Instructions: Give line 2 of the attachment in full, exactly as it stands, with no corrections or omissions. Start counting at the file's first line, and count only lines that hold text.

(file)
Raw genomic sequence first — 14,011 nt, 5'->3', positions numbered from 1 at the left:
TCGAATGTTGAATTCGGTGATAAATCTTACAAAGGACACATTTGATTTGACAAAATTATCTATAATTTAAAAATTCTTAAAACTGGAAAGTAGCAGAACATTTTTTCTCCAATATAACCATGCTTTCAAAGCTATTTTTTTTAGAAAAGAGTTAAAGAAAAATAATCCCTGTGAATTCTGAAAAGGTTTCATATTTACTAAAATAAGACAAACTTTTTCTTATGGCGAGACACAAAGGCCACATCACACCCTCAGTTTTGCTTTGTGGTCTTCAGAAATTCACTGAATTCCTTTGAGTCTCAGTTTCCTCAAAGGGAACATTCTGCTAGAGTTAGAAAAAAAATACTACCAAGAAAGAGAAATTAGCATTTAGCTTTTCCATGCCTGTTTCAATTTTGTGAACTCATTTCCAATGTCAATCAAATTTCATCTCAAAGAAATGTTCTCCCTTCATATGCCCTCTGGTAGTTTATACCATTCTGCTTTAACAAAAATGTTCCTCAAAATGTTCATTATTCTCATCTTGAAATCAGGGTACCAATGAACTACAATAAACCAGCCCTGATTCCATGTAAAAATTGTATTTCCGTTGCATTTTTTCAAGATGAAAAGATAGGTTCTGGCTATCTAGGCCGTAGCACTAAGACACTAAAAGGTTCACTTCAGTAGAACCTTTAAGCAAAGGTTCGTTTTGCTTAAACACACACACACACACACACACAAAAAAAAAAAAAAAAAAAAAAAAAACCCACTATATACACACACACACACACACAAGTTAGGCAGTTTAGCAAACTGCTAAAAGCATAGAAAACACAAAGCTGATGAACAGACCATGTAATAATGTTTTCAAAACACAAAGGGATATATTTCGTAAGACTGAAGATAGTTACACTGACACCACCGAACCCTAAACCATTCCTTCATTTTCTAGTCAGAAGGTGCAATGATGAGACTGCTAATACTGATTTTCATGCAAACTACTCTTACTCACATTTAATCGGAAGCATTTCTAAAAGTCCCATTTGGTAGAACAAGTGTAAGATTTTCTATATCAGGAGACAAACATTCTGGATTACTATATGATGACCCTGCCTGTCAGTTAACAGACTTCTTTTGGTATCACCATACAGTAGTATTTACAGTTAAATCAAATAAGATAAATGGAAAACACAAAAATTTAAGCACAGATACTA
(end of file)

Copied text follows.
TCGAATGTTGAATTCGGTGATAAATCTTACAAAGGACACATTTGATTTGACAAAATTATCTATAATTTAAAAATTCTTAAAACTGGAAAGTAGCAGAACATTTTTTCTCCAATATAACCATGCTTTCAAAGCTATTTTTTTTAGAAAAGAGTTAAAGAAAAATAATCCCTGTGAATTCTGAAAAGGTTTCATATTTACTAAAATAAGACAAACTTTTTCTTATGGCGAGACACAAAGGCCACATCACACCCTCAGTTTTGCTTTGTGGTCTTCAGAAATTCACTGAATTCCTTTGAGTCTCAGTTTCCTCAAAGGGAACATTCTGCTAGAGTTAGAAAAAAAATACTACCAAGAAAGAGAAATTAGCATTTAGCTTTTCCATGCCTGTTTCAATTTTGTGAACTCATTTCCAATGTCAATCAAATTTCATCTCAAAGAAATGTTCTCCCTTCATATGCCCTCTGGTAGTTTATACCATTCTGCTTTAACAAAAATGTTCCTCAAAATGTTCATTATTCTCATCTTGAAATCAGGGTACCAATGAACTACAATAAACCAGCCCTGATTCCATGTAAAAATTGTATTTCCGTTGCATTTTTTCAAGATGAAAAGATAGGTTCTGGCTATCTAGGCCGTAGCACTAAGACACTAAAAGGTTCACTTCAGTAGAACCTTTAAGCAAAGGTTCGTTTTGCTTAAACACACACACACACACACACACAAAAAAAAAAAAAAAAAAAAAAAAAACCCACTATATACACACACACACACACACAAGTTAGGCAGTTTAGCAAACTGCTAAAAGCATAGAAAACACAAAGCTGATGAACAGACCATGTAATAATGTTTTCAAAACACAAAGGGATATATTTCGTAAGACTGAAGATAGTTACACTGACACCACCGAACCCTAAACCATTCCTTCATTTTCTAGTCAGAAGGTGCAATGATGAGACTGCTAATACTGATTTTCATGCAAACTACTCTTACTCACATTTAATCGGAAGCATTTCTAAAAGTCCCATTTGGTAGAACAAGTGTAAGATTTTCTATATCAGGAGACAAACATTCTGGATTACTATATGATGACCCTGCCTGTCAGTTAACAGACTTCTTTTGGTATCACCATACAGTAGTATTTACAGTTAAATCAAATAAGATAAATGGAAAACACAAAAATTTAAGCACAGATACTA